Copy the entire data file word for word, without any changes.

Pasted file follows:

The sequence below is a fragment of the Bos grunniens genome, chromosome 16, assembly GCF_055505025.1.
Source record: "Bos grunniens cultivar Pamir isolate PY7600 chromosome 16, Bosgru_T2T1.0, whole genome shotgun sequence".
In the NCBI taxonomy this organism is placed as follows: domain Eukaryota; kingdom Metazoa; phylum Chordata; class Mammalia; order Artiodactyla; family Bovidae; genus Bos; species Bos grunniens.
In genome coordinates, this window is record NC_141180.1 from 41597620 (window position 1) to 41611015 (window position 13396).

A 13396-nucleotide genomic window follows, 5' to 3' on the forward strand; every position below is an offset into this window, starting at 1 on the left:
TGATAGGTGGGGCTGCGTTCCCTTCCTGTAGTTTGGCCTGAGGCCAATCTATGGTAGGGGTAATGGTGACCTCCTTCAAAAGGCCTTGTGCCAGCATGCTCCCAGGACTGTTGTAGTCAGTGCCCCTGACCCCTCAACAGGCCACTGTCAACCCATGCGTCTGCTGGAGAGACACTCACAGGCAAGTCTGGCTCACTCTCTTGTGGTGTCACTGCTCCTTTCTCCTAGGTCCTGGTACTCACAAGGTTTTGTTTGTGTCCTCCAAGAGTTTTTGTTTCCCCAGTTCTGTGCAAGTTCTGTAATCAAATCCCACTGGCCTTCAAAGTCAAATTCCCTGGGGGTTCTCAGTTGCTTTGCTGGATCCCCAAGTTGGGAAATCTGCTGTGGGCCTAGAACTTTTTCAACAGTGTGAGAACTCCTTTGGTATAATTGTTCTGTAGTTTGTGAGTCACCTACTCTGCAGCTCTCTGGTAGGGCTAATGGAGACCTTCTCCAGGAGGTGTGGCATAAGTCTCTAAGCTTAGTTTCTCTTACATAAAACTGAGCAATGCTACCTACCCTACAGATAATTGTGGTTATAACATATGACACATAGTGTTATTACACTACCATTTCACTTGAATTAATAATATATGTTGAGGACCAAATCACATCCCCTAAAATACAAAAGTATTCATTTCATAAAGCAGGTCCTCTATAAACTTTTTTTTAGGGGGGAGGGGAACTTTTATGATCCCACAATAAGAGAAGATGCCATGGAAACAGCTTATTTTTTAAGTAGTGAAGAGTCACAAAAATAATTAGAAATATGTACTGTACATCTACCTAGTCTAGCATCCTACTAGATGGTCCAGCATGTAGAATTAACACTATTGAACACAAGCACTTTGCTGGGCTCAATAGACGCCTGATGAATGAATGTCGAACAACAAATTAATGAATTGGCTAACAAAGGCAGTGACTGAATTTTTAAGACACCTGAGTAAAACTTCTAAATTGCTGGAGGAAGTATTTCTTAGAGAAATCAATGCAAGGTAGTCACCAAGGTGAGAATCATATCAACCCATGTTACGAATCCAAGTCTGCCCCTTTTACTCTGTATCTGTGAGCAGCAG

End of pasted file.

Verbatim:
The sequence below is a fragment of the Bos grunniens genome, chromosome 16, assembly GCF_055505025.1.
Source record: "Bos grunniens cultivar Pamir isolate PY7600 chromosome 16, Bosgru_T2T1.0, whole genome shotgun sequence".
In the NCBI taxonomy this organism is placed as follows: domain Eukaryota; kingdom Metazoa; phylum Chordata; class Mammalia; order Artiodactyla; family Bovidae; genus Bos; species Bos grunniens.
In genome coordinates, this window is record NC_141180.1 from 41597620 (window position 1) to 41611015 (window position 13396).

A 13396-nucleotide genomic window follows, 5' to 3' on the forward strand; every position below is an offset into this window, starting at 1 on the left:
TGATAGGTGGGGCTGCGTTCCCTTCCTGTAGTTTGGCCTGAGGCCAATCTATGGTAGGGGTAATGGTGACCTCCTTCAAAAGGCCTTGTGCCAGCATGCTCCCAGGACTGTTGTAGTCAGTGCCCCTGACCCCTCAACAGGCCACTGTCAACCCATGCGTCTGCTGGAGAGACACTCACAGGCAAGTCTGGCTCACTCTCTTGTGGTGTCACTGCTCCTTTCTCCTAGGTCCTGGTACTCACAAGGTTTTGTTTGTGTCCTCCAAGAGTTTTTGTTTCCCCAGTTCTGTGCAAGTTCTGTAATCAAATCCCACTGGCCTTCAAAGTCAAATTCCCTGGGGGTTCTCAGTTGCTTTGCTGGATCCCCAAGTTGGGAAATCTGCTGTGGGCCTAGAACTTTTTCAACAGTGTGAGAACTCCTTTGGTATAATTGTTCTGTAGTTTGTGAGTCACCTACTCTGCAGCTCTCTGGTAGGGCTAATGGAGACCTTCTCCAGGAGGTGTGGCATAAGTCTCTAAGCTTAGTTTCTCTTACATAAAACTGAGCAATGCTACCTACCCTACAGATAATTGTGGTTATAACATATGACACATAGTGTTATTACACTACCATTTCACTTGAATTAATAATATATGTTGAGGACCAAATCACATCCCCTAAAATACAAAAGTATTCATTTCATAAAGCAGGTCCTCTATAAACTTTTTTTTAGGGGGGAGGGGAACTTTTATGATCCCACAATAAGAGAAGATGCCATGGAAACAGCTTATTTTTTAAGTAGTGAAGAGTCACAAAAATAATTAGAAATATGTACTGTACATCTACCTAGTCTAGCATCCTACTAGATGGTCCAGCATGTAGAATTAACACTATTGAACACAAGCACTTTGCTGGGCTCAATAGACGCCTGATGAATGAATGTCGAACAACAAATTAATGAATTGGCTAACAAAGGCAGTGACTGAATTTTTAAGACACCTGAGTAAAACTTCTAAATTGCTGGAGGAAGTATTTCTTAGAGAAATCAATGCAAGGTAGTCACCAAGGTGAGAATCATATCAACCCATGTTACGAATCCAAGTCTGCCCCTTTTACTCTGTATCTGTGAGCAGCAG